Despite ongoing cleanup efforts on Guam after a typhoon slammed into the U.S. territory last month parts of the island are starting to take on some business as usual.
Sailors at Naval Base Guam were frocked to their next paygrade. U.S. Naval Computer and Telecommunications Station held a change of command ceremony at Marine Corps Base Camp Blaz., and other services have begun to come online.
Naval Base Guam is starting to reopen services, such as its visitor control center and childcare facilities, although with limitations, according to Facebook posts from the base. The Navy Exchange Store has lifted its limits on fuel purchases, although pay at the pump remains suspended.
Typhoon Mawar was the strongest storm to hit the 150,000 population island in two decades, according to the National Weather Service. Its strong winds left thousands of residents without access to water or electricity two weeks after the storm. The Navy and Air Force suspended permanent changes of the station to their bases on the island in light of the damage. The Navy’s suspension will lift on June 30, Military.com reported.
Recovery and restoration are underway at all military bases on Guam, Lt. Cmdr. Katherine Koenig, spokesperson for Joint Region Marianas, told USNI News in an email. Bases are open for normal activities, as of June 9.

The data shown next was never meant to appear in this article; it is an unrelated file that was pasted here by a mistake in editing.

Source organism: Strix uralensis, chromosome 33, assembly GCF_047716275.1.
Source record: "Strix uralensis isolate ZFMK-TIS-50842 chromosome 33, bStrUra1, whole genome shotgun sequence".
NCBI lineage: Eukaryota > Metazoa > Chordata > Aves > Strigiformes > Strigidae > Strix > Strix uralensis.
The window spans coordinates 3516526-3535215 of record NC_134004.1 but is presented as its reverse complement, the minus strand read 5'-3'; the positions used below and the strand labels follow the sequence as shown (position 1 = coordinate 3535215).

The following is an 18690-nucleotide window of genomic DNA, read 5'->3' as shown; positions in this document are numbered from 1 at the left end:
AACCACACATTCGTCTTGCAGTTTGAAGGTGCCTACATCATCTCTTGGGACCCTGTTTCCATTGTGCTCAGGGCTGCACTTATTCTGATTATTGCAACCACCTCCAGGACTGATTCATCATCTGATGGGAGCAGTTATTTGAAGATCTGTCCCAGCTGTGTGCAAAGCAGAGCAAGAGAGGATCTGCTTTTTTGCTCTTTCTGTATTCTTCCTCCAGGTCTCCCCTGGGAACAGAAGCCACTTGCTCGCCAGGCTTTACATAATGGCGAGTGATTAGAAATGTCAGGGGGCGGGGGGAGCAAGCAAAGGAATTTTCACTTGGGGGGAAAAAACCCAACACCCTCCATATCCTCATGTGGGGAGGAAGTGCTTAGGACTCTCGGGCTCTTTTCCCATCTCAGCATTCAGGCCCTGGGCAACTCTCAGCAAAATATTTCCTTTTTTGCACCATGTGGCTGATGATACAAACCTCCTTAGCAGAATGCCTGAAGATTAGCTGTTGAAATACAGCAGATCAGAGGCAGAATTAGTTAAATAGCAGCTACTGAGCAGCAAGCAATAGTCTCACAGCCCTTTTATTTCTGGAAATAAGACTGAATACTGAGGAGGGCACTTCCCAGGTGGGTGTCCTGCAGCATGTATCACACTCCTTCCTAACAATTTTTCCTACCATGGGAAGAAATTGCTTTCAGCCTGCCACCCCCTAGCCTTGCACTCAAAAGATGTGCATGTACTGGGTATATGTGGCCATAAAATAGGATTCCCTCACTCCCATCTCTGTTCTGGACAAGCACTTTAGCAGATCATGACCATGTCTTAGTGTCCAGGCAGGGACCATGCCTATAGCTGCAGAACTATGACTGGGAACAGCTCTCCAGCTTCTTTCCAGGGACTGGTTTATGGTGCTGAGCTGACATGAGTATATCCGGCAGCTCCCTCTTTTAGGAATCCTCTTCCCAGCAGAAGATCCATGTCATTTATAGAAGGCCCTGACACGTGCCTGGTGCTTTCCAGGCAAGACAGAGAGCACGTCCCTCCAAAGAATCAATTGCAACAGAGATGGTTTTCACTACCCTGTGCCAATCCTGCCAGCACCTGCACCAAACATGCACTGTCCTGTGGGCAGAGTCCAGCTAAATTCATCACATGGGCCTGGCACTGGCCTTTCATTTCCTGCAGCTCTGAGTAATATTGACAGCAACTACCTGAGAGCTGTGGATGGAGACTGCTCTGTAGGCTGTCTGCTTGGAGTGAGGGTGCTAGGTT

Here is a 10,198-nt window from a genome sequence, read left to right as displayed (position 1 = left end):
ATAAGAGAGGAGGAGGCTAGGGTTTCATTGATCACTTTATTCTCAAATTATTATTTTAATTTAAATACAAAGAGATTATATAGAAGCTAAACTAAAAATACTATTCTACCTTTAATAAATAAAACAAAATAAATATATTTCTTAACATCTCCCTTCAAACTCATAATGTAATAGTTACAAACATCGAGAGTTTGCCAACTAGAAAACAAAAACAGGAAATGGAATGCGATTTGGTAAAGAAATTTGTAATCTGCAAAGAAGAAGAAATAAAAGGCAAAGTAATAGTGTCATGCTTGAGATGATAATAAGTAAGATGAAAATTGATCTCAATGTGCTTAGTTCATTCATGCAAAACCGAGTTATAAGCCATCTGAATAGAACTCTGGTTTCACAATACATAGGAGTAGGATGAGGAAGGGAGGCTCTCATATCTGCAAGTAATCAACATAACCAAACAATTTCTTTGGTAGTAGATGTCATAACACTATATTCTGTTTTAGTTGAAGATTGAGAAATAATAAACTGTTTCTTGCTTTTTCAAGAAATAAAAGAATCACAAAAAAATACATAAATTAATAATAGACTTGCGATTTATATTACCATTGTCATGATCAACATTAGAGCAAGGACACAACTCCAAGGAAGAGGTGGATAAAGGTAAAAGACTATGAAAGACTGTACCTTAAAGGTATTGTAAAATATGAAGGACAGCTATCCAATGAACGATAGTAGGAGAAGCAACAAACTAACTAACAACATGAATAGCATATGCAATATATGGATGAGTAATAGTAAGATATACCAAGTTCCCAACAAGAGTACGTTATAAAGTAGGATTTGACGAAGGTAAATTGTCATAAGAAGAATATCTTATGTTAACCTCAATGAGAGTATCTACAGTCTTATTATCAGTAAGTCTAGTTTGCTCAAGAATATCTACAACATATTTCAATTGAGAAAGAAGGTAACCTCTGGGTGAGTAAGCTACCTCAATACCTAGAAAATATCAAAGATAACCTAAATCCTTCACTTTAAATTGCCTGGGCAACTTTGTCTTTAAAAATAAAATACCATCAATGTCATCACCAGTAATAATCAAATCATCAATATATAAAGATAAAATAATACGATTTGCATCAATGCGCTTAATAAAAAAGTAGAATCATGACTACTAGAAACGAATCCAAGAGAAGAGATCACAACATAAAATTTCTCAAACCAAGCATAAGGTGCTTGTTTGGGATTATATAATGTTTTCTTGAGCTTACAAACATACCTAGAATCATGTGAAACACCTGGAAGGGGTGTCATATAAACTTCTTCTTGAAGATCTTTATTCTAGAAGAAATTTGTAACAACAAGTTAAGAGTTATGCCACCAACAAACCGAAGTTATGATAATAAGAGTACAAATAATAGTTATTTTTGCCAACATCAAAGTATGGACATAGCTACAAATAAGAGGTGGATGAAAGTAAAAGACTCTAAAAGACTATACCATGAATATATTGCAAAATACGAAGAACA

The Federal Emergency Management Agency is assisting with disaster relief efforts with a combined joint task force led by U.S. Army Pacific and Task Force West assisting, Koenig said.
Military readiness has not been affected by the typhoon, Koenig said in the email. Summer exercises will continue, although some have been scaled down or relocated. Continuing exercises will happen at Marianas Island Range Complex.
“Our military forces here in Guam are some of the most resilient people in the world,” Rear Adm. Benjamin Nicholson, the Indo-Pacom representative to Guam said in a statement. We may be recovering but we are strong and we are back on our feet and ready to fight.”
DOD members have helped with FEMA-led recovery efforts, including water and food delivery to the 19 mayors’ offices, hauling generators to worksites, clearing debris and helping to install temporary roofs on houses, Koenig said.
Marines and sailors aboard SS Curtiss (T-AVB-4) also helped assist in recovery efforts. The ship was on its way back to Miramar, Calif., but stopped in Guam to drop off equipment ahead of the 3rd Marine Aircraft Wing summer exercise series, according to a Air Force release.
The service members helped clear debris from the DoD facilities on Guam, as well as support other DoD efforts.
“Looking at the devastation across the island, we couldn’t help but assist in restoration efforts,” said Maj. William Dunst, commander of troops assigned to Marine Aviation Logistics Squadron 16. “My team has been putting in hard work and will continue to put in hard work until it’s time for us to leave. Marines don’t sit idly, we seize the initiative to respond to crisis in any [climate] and place.”